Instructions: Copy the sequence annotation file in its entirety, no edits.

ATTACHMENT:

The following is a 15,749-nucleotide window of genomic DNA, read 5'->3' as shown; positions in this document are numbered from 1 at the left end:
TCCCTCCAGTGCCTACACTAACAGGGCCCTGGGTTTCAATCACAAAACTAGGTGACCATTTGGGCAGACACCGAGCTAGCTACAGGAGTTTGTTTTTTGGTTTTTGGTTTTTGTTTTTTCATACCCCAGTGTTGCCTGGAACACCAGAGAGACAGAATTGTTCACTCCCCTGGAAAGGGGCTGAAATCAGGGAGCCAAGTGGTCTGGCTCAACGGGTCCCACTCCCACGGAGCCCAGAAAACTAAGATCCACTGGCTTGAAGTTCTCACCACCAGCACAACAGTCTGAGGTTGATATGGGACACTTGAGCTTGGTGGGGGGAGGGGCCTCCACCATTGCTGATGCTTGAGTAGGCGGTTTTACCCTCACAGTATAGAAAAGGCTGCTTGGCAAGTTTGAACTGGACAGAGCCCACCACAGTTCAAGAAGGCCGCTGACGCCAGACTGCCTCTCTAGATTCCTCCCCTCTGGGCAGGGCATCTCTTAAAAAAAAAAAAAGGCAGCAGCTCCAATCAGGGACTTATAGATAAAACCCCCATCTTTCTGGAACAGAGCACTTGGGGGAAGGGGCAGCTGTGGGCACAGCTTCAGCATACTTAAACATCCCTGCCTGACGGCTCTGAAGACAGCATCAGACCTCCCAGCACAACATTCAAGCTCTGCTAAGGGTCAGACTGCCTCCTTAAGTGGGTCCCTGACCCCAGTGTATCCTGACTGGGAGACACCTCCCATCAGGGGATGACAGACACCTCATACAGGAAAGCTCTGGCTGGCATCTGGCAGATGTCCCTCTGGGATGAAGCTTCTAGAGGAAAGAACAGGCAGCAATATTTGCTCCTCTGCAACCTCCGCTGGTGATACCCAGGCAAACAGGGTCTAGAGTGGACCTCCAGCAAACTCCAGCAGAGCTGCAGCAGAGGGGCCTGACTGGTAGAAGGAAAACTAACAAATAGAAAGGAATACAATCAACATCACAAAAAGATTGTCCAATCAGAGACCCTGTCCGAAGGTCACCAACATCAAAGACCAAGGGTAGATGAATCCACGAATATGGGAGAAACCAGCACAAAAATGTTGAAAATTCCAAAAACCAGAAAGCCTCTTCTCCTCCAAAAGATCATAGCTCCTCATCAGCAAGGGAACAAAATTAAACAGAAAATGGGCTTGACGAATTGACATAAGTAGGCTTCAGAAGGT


The following is a 15,749-nucleotide window of genomic DNA, read 5'->3' as shown; positions in this document are numbered from 1 at the left end:
TCCCTCCAGTGCCTACACTAACAGGGCCCTGGGTTTCAATCACAAAACTAGGTGACCATTTGGGCAGACACCGAGCTAGCTACAGGAGTTTGTTTTTTGGTTTTTGGTTTTTGTTTTTTCATACCCCAGTGTTGCCTGGAACACCAGAGAGACAGAATTGTTCACTCCCCTGGAAAGGGGCTGAAATCAGGGAGCCAAGTGGTCTGGCTCAACGGGTCCCACTCCCACGGAGCCCAGAAAACTAAGATCCACTGGCTTGAAGTTCTCACCACCAGCACAACAGTCTGAGGTTGATATGGGACACTTGAGCTTGGTGGGGGGAGGGGCCTCCACCATTGCTGATGCTTGAGTAGGCGGTTTTACCCTCACAGTATAGAAAAGGCTGCTTGGCAAGTTTGAACTGGACAGAGCCCACCACAGTTCAAGAAGGCCGCTGACGCCAGACTGCCTCTCTAGATTCCTCCCCTCTGGGCAGGGCATCTCTTAAAAAAAAAAAAAGGCAGCAGCTCCAATCAGGGACTTATAGATAAAACCCCCATCTTTCTGGAACAGAGCACTTGGGGGAAGGGGCAGCTGTGGGCACAGCTTCAGCATACTTAAACATCCCTGCCTGACGGCTCTGAAGACAGCATCAGACCTCCCAGCACAACATTCAAGCTCTGCTAAGGGTCAGACTGCCTCCTTAAGTGGGTCCCTGACCCCAGTGTATCCTGACTGGGAGACACCTCCCATCAGGGGATGACAGACACCTCATACAGGAAAGCTCTGGCTGGCATCTGGCAGATGTCCCTCTGGGATGAAGCTTCTAGAGGAAAGAACAGGCAGCAATATTTGCTCCTCTGCAACCTCCGCTGGTGATACCCAGGCAAACAGGGTCTAGAGTGGACCTCCAGCAAACTCCAGCAGAGCTGCAGCAGAGGGGCCTGACTGGTAGAAGGAAAACTAACAAATAGAAAGGAATACAATCAACATCACAAAAAGATTGTCCAATCAGAGACCCTGTCCGAAGGTCACCAACATCAAAGACCAAGGGTAGATGAATCCACGAATATGGGAGAAACCAGCACAAAAATGTTGAAAATTCCAAAAACCAGAAAGCCTCTTCTCCTCCAAAAGATCATAGCTCCTCATCAGCAAGGGAACAAAATTAAACAGAAAATGGGCTTGACGAATTGACATAAGTAGGCTTCAGAAGGT